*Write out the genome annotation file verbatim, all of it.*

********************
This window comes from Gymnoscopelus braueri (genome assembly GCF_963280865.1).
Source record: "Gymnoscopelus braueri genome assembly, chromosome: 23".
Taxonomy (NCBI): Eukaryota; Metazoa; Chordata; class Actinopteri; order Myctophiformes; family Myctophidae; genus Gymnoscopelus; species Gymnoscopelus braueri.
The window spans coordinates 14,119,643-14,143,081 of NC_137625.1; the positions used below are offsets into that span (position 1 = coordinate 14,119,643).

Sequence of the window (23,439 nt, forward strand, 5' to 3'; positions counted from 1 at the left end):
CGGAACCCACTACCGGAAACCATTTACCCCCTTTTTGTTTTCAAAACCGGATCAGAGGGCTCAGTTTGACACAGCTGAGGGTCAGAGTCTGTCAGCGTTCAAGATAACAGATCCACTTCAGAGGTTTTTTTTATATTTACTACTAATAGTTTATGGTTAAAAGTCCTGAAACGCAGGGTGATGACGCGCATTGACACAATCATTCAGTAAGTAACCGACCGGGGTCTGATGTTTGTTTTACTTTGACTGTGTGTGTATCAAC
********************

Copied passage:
This window comes from Gymnoscopelus braueri (genome assembly GCF_963280865.1).
Source record: "Gymnoscopelus braueri genome assembly, chromosome: 23".
Taxonomy (NCBI): Eukaryota; Metazoa; Chordata; class Actinopteri; order Myctophiformes; family Myctophidae; genus Gymnoscopelus; species Gymnoscopelus braueri.
The window spans coordinates 14,119,643-14,143,081 of NC_137625.1; the positions used below are offsets into that span (position 1 = coordinate 14,119,643).

Sequence of the window (23,439 nt, forward strand, 5' to 3'; positions counted from 1 at the left end):
CGGAACCCACTACCGGAAACCATTTACCCCCTTTTTGTTTTCAAAACCGGATCAGAGGGCTCAGTTTGACACAGCTGAGGGTCAGAGTCTGTCAGCGTTCAAGATAACAGATCCACTTCAGAGGTTTTTTTTATATTTACTACTAATAGTTTATGGTTAAAAGTCCTGAAACGCAGGGTGATGACGCGCATTGACACAATCATTCAGTAAGTAACCGACCGGGGTCTGATGTTTGTTTTACTTTGACTGTGTGTGTATCAAC